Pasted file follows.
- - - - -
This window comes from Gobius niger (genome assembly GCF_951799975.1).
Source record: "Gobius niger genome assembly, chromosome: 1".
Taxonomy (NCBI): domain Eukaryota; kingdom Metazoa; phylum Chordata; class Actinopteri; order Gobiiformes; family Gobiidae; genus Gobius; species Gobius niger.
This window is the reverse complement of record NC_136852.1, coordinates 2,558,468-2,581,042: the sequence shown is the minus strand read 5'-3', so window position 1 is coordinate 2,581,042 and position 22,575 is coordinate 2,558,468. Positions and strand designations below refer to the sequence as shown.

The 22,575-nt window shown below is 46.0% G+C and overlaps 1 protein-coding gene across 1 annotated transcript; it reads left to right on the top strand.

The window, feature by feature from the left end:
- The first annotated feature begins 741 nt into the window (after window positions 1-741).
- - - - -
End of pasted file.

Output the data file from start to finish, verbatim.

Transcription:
This window comes from Gobius niger (genome assembly GCF_951799975.1).
Source record: "Gobius niger genome assembly, chromosome: 1".
Taxonomy (NCBI): domain Eukaryota; kingdom Metazoa; phylum Chordata; class Actinopteri; order Gobiiformes; family Gobiidae; genus Gobius; species Gobius niger.
This window is the reverse complement of record NC_136852.1, coordinates 2,558,468-2,581,042: the sequence shown is the minus strand read 5'-3', so window position 1 is coordinate 2,581,042 and position 22,575 is coordinate 2,558,468. Positions and strand designations below refer to the sequence as shown.

The 22,575-nt window shown below is 46.0% G+C and overlaps 1 protein-coding gene across 1 annotated transcript; it reads left to right on the top strand.

The window, feature by feature from the left end:
- The first annotated feature begins 741 nt into the window (after window positions 1-741).